Although I'd like to find a real photograph of the Wild airship on the hotel, the best I've been able to find is a post card from the time.
Wild Airship on Hotel Johnson Red Oak, Iowa. Photo credits: Public domain
The location of the Hotel was a bit hard to identify, but eventually I found that it is the present location of the Houghton State Bank, the Hotel having been long demolished. The location is at 41.008756oN, 95.230955oW.
In May, 1919, U.S. Army A-4 landed on the roof of the Statler Hotel in Cleveland, OH. It was a stunt at the Staler orchestrated by the Cleveland section of the Society of Automotive Engineers where the meeting of the association took place.
Army A-4 landing on the Statler Hotel. Photo credits: "Flight" Magazine, 10 July, 1919.
A short entry in the July 10, 1919 "Flight" magazine records that the airship was piloted by James F. Shade and that the purpose of the demonstration was to drop off two passengers at the hotel to "show the progress that has been made in the development of dirigibles and the skill with which difficult landings can be made by experienced pilots."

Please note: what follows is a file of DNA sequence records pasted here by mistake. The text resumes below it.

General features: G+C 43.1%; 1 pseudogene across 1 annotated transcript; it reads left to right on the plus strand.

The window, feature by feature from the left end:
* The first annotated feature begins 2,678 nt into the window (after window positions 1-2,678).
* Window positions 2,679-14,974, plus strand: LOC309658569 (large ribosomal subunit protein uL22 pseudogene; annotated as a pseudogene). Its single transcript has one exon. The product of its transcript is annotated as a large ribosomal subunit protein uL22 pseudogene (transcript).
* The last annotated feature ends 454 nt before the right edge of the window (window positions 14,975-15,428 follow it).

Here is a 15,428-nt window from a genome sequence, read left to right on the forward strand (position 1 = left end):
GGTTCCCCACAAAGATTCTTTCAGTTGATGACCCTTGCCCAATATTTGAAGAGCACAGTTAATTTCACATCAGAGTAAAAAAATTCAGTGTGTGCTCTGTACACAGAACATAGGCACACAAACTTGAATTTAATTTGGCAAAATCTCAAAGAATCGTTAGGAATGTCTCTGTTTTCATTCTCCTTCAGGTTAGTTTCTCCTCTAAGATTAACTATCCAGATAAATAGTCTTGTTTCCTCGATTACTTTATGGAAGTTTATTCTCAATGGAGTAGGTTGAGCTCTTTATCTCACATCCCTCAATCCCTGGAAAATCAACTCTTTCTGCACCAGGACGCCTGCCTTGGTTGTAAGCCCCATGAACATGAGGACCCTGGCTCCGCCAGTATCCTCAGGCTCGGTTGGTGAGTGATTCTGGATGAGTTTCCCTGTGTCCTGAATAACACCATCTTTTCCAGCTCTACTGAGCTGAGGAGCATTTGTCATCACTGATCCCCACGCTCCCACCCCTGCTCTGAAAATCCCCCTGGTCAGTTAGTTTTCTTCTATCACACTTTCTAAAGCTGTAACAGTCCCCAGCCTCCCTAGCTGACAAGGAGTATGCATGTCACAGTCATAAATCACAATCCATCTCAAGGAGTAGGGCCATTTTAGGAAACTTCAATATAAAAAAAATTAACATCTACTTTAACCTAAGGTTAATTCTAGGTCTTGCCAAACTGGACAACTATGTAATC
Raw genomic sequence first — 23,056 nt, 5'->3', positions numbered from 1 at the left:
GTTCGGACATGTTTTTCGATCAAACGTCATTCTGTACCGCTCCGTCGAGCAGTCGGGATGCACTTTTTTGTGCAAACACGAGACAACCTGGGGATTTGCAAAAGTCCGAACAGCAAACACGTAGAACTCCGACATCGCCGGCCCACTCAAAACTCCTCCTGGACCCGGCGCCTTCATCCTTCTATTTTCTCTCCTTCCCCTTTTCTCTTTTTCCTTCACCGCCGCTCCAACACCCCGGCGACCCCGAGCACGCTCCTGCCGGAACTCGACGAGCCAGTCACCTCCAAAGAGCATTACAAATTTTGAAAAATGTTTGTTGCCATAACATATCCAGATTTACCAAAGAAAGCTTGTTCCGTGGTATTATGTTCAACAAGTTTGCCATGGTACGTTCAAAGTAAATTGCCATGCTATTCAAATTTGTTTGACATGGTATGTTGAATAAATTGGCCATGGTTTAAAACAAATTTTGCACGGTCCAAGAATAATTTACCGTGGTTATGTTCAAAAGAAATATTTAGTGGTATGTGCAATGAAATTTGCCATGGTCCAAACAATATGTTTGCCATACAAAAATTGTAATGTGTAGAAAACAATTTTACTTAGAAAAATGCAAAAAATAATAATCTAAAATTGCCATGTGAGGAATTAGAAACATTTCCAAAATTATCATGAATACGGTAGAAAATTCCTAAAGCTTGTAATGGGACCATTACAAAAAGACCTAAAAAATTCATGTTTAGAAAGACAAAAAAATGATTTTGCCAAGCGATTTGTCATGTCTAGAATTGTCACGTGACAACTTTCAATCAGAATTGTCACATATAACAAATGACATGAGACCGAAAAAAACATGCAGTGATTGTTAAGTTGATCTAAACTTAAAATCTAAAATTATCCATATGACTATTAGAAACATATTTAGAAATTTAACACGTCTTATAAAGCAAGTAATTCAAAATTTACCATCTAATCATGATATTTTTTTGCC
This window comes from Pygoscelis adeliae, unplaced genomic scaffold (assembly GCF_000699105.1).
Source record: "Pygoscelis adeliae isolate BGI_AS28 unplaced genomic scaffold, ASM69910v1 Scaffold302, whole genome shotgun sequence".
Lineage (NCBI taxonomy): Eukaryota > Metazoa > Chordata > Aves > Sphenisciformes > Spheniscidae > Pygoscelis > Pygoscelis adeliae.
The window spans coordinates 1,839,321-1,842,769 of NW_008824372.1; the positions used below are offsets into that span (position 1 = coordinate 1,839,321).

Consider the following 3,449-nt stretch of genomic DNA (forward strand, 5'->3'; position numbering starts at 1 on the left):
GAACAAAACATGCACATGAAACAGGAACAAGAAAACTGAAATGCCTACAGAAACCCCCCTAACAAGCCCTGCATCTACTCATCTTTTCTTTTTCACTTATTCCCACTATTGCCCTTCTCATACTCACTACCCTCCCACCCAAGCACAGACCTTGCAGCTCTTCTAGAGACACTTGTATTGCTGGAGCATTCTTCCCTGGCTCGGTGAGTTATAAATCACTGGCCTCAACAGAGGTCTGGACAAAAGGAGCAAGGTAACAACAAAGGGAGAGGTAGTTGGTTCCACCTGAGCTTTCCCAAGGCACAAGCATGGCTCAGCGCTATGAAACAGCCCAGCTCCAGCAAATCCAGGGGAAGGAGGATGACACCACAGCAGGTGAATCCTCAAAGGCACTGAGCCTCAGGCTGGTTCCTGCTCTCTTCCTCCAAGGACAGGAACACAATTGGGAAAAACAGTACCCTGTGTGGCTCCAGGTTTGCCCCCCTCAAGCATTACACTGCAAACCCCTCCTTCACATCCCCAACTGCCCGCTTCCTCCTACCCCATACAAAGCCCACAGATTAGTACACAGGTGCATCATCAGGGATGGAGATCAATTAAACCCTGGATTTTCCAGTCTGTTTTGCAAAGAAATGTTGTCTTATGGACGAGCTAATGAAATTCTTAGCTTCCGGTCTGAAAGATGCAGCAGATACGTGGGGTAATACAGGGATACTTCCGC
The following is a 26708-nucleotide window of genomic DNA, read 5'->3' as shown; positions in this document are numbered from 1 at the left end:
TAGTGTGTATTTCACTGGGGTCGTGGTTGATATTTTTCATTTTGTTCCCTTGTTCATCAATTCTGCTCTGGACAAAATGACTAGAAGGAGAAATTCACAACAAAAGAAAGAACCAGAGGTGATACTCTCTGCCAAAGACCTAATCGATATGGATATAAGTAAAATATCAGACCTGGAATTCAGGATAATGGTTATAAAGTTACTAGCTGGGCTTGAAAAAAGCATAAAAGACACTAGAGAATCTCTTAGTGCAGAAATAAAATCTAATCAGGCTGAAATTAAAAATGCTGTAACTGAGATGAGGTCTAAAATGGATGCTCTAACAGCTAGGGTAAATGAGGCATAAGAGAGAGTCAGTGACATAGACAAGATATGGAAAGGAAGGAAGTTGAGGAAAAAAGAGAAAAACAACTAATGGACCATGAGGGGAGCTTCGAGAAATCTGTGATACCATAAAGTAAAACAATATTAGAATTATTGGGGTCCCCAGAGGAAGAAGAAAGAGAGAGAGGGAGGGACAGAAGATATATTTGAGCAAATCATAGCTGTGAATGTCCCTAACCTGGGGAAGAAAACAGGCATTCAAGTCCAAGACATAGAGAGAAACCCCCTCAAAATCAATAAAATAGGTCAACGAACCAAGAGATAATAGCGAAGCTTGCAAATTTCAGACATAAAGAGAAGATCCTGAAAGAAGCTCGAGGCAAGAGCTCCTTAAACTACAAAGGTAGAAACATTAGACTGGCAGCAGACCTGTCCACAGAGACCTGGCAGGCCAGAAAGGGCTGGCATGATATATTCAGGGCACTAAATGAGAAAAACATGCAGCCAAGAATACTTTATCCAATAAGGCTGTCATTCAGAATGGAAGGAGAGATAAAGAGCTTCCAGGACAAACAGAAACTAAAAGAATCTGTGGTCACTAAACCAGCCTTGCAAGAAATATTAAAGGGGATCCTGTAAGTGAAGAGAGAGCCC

I should point out that the A-4 was a very successful training airship for the U.S. Army and even once carried Brigadier General Billy Mitchell in February 1923! You can read more here: Army A-4.
The Statler hotel building still exists and is located at 41.500750oN, 81.684853oW.
On 20 Jun, 1928, the Goodyear blimp, "Pilgrim" landed on the O'Neil's Department Store in Akron, Ohio.
Goodyear Pilgrim. Photo credits: Public domain
Read more about the Pilgrim at airships.net. According to the article on airships.net, the Pilgrim was deflated in June, 1928 and fitted with a new, larger envelope so that modification must have taken place shortly after this publicity stunt.
The location of the landing was at 41.079314oN, 81.520568oW, and the building still exists: